I continued to hang out with my friends, go to parties, flirt with folks and go on a few dates here and there. As I got into my thrities I was LESS in a mood to settle and while I met some very nice men, they weren't the kind of guys I wanted to spend my life with.

At the age of 38 and I discovered chat rooms. So I go into a chat room and all the guys in there have the same interest as I do and we're all pretty passionate about it. We talk about this thing (Daria, and Fan Fiction--how mortifying) and we do some writing together and we meet in real life and we form friendships, and it's a real hoot. This is where I met Husbunny.

After a hilarious, right out of a Rom Com situation, Husbunny and I have our first data in New York. And we've been together ever since. He is 100% perfect for me. He is as cool as I am. Which is to say that he is both Geek and Nerd. He makes me happy. My mother says he follows me around like a puppy. He has been accepted into two Ph.D. programs, he's so smart! This is all AWESOME!

And I don't regret any of my previous romantic misadventures because everything I went through brought me to this point.

I was 39 when I got married and we've been married for over 12 years now.

Now is the time to become MORE picky, not less picky. Write a list of everything you want in a mate. Be as shallow as you like. Then concentrate on the things that really matter to you. Yes tall and good looking would be nice, but they're not deal breakers. (I lucked out, Husbunny is both.)

I'll recommend a great book with a terrible title, How to Marry the Man of your Choice. Not because you're focused on being married, but if that is a desire of yours, don't be afraid to say so, but because it teaches you to really evaluate the folks you date. I find that it's a great way to meet and talk with ALL people and to understand what your best relationship will look like.

You are at a fabulous age! You should be more confident, prosperous and happier with yourself than ever before. If you're not, well, work on those things. Because it's those qualities that draw people to you.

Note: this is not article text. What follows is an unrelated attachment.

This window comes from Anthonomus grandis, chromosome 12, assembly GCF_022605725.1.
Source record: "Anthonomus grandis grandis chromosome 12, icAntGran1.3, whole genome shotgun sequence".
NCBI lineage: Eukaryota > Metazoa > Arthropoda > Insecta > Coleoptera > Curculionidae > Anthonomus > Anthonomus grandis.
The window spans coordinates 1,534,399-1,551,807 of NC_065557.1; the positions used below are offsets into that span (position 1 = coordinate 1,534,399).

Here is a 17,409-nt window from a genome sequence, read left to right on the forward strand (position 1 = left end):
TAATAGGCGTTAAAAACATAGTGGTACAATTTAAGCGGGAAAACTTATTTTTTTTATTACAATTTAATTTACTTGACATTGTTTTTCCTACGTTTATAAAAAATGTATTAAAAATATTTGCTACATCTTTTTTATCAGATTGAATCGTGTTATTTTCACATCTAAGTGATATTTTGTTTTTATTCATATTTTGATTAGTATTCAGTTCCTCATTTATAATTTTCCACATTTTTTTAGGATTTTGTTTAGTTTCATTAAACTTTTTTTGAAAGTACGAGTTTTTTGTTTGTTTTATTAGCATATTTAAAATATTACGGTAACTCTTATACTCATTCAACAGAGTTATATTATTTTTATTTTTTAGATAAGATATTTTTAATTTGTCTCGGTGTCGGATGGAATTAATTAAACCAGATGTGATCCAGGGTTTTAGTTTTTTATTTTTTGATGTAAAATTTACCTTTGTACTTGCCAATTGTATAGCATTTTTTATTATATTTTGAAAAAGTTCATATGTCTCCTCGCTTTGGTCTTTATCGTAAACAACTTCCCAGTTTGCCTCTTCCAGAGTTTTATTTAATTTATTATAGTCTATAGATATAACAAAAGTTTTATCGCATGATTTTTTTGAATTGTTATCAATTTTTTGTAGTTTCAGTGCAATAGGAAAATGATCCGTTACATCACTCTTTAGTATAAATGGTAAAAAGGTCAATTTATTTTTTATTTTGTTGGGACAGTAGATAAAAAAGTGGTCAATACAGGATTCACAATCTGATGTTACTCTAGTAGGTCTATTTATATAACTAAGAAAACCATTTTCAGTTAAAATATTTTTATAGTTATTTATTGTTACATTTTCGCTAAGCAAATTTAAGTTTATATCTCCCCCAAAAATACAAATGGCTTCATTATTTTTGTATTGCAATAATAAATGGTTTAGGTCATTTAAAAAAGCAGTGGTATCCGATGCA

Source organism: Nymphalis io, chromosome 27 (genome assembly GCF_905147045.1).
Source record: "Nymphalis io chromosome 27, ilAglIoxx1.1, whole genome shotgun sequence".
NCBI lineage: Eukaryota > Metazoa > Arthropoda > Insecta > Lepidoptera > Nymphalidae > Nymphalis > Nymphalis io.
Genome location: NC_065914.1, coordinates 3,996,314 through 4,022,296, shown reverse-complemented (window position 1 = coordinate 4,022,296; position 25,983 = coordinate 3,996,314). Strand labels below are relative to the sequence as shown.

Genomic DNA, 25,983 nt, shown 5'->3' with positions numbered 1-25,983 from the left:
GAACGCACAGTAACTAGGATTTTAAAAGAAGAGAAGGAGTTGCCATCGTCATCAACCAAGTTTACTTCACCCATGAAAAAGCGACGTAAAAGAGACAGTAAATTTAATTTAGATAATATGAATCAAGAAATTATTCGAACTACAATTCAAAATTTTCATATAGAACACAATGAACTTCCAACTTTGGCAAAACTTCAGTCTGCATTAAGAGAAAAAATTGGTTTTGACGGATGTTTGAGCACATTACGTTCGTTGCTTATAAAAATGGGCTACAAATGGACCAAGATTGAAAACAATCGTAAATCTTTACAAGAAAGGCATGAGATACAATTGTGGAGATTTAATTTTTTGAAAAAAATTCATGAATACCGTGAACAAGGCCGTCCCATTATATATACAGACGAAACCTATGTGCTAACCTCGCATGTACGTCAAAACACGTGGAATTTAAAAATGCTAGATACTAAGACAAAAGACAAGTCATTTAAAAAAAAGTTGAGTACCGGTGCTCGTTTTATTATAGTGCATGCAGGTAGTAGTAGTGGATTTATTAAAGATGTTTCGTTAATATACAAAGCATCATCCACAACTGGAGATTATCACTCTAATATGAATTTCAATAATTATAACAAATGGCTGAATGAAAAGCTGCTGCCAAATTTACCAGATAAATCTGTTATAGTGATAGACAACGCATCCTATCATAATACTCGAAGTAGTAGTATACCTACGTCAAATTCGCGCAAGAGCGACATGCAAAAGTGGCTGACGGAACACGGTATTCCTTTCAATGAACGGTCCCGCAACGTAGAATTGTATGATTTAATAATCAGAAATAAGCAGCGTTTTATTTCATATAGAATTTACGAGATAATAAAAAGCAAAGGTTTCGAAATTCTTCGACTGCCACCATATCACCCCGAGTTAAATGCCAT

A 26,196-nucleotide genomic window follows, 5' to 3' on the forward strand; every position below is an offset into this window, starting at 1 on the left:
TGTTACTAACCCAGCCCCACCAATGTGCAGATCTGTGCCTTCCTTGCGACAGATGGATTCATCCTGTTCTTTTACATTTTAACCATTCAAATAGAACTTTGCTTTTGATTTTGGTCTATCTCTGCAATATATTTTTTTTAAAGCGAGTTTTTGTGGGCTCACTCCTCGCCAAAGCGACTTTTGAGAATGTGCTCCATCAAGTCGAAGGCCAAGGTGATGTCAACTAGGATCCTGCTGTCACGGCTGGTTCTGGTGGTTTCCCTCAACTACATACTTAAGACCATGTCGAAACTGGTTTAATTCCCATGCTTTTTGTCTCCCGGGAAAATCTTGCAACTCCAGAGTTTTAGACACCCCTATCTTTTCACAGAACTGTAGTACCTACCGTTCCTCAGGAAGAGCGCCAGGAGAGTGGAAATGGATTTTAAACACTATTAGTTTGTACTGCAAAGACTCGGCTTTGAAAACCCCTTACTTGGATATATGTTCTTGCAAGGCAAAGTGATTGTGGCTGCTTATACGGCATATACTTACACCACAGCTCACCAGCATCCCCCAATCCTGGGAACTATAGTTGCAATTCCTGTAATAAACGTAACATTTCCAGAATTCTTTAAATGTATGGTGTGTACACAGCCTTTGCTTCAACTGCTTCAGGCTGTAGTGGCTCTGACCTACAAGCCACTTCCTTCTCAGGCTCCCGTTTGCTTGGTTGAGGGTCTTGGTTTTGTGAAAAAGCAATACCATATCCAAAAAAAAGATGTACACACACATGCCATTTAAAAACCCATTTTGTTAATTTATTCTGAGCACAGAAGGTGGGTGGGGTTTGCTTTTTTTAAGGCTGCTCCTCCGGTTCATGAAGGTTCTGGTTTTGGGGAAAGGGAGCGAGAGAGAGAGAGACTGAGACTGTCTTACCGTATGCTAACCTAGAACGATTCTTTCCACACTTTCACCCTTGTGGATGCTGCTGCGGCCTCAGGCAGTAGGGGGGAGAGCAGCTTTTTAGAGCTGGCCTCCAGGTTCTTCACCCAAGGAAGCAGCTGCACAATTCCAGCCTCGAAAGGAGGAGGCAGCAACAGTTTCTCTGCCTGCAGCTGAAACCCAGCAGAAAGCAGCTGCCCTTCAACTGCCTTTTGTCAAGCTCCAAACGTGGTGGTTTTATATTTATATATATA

Good luck, you're really going to enjoy the journey!
posted by Ruthless Bunny at 6:11 AM on November 21, 2013 [5 favorites]

I just want to chime in, not with advice, but empathy. Nothing annoys me more than stories of "I did it and so can you!" (That applies to weight loss as much as it does to relationships.) No. We are different people and the fact that you did it does NOT mean I can too. We have different wants and needs and different spheres of interactions with other people.

I have often asked the same question you asked here, and I've received some of the same answers. And I still don't fucking know. My mom will tell me I don't "put myself out there" whatever that means. Must I turn myself into someone I'm not to attract a mate? I thought I was supposed to "be myself." Which is it?

And here is what gets me: Charles Manson. Charles Fucking Manson is getting married. And I'm not. So tell me again how I need to put myself out there. It's pretty hilarious when you think about it! A 79 year-old convicted criminal, who won't even be eligible for parole until he's in his 90s, and isn't allowed conjugal visits, is better at putting himself out there than I am.

So. I have empathy for your situation. Good luck! :)
posted by BeBoth at 9:40 AM on November 24, 2013 [1 favorite]

OH my god. I don't really have much advice for you because I am pretty much you. But I just wanted to chime in with ablazingsaddle and say that you know what, fuck all of y'alls well-meaning advice about how you need to be more confident and fabulous and try harder or maybe don't try at all just let it happen, and oh here's the thing, you have to be Okay With Being Alone.
Well you know what, I am pretty fabulous. People say I have great fashion sense and I have lots of friends and I go out and do cool things and my house looks like it was decorated by motherfucking Auntie Mame and I have a great job and I'm a nice person and have good hair but I will admit it, I am Not Okay With Being Alone. There, I said it. It actually makes me really sad and I don't know what I can do about it but I just wanted to let you know that you're not the only one.
posted by exceptinsects at 8:57 PM on November 24, 2013 [4 favorites]